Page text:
On another day in Scalea, our group split up.  The other gals went shopping, the guys took a drive to check out the view of old Scalea from other vantage points, and I went for a hike in the old town to explore and do photography.

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The old town of Scalea is behind Bruce.  Over his right shoulder are ruins dating back 1,000 years.

I was delighted (and excited!) that just one block up from the business district, the feel of Scalea completely changed as I climbed the hill.  Asphalt and concrete gave way to ancient cobblestones.  I was in my element, and I could feel my somewhat apathetic mood towards Scalea lift as I explored the narrow, winding walkways filled with homes that were built hundreds of years ago.  Everywhere I turned, there was something unique to admire and photograph.

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At the very top of the hill, there were ancient ruins that were just begging to be explored.  I found a very narrow and steep pathway that required careful footing, but I was determined to hike up and take in the spectacular views of the old town and coastline below.

Other than the disappointment and disgust I felt at the sight of graffiti that had been carelessly painted on the ruins, the hike up was well worth the effort.

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Soon, it was time to meet back up at Jeni’s, a restaurant owned by the good friend of our friend we were traveling with who had once lived in Scalea.  Making my way back down the winding walkways, I realized I had put in a pretty good workout and was craving the chocolate gelato I would soon be enjoying.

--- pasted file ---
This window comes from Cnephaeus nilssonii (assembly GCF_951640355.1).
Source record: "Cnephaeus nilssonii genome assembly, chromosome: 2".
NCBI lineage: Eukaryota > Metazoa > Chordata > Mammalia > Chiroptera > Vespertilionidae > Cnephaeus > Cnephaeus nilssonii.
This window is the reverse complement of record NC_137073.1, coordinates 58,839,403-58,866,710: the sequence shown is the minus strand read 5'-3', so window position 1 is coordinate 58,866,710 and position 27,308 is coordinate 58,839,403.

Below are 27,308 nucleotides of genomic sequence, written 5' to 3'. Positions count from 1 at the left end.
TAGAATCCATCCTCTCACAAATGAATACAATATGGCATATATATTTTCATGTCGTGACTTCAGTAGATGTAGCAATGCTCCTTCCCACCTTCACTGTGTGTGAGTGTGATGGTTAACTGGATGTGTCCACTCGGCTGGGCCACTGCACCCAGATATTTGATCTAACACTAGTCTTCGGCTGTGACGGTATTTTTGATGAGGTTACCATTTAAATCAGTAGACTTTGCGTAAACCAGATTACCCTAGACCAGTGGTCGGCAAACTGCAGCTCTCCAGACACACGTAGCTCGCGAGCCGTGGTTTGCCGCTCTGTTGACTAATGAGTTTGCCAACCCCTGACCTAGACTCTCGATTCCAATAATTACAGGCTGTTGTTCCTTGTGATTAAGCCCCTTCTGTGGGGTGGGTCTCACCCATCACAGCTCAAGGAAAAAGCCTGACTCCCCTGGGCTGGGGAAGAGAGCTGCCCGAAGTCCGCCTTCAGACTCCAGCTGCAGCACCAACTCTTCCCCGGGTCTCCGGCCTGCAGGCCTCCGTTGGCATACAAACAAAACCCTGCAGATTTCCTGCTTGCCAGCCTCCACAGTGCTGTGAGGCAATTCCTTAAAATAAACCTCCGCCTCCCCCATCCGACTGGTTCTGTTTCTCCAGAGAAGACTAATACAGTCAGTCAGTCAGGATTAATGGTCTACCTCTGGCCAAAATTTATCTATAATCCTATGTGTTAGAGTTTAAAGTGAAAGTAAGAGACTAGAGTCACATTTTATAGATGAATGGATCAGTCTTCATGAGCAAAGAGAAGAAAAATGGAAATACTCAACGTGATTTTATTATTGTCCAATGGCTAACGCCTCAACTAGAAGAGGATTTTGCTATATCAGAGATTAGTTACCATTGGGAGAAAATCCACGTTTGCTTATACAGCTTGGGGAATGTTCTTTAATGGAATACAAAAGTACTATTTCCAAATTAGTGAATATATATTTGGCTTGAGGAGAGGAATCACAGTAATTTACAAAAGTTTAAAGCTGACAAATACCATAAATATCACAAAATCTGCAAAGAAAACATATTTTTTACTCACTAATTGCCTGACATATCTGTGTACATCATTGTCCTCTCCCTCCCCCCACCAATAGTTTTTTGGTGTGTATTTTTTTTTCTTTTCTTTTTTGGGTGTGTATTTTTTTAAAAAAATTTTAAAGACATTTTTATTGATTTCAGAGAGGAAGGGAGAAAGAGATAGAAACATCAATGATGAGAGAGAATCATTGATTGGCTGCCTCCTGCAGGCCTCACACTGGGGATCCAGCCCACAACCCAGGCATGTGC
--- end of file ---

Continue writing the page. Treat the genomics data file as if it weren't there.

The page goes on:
Jeni makes the best gelato!  She sources the best ingredients, including a high-quality single origin chocolate from Ecuador.  Her gelato was dairy-free, but it still had a very creamy texture.  It was pure heaven!

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That’s Jeni, between me and Bruce.

If you are curious to see more of Scalea, the new James Bond movie is being filmed there.

My final post on Italy will be about Diamante.  Stay tuned!

 

ITALY: THE ANCIENT TOWN OF MARATEA

During our stay in San Nicola Arcella, the seven of us in our group hopped in our two rental cars (we were unable to get a hold of a rental van) and headed up to the old town of Maratea, in the province of Potenza, which is in the Basilicata region of Italy, along the Tyrrhenian coast.

Known as the “Pearl of the Tyrrhenian,” Maratea dates back to 15th – 14th century BC (based on archeological findings). That’s old!

It is old towns like Maratea that keep us returning to Europe, time and time again.  There are always so many interesting things to see and photograph, and fun places to explore.

While the rest of the group relaxed in the plaza at a café with their coffee drinks and gelato, Bruce and I hiked up and down and all around, poking in and out of the twisting, narrow walkways.  It was exhilarating!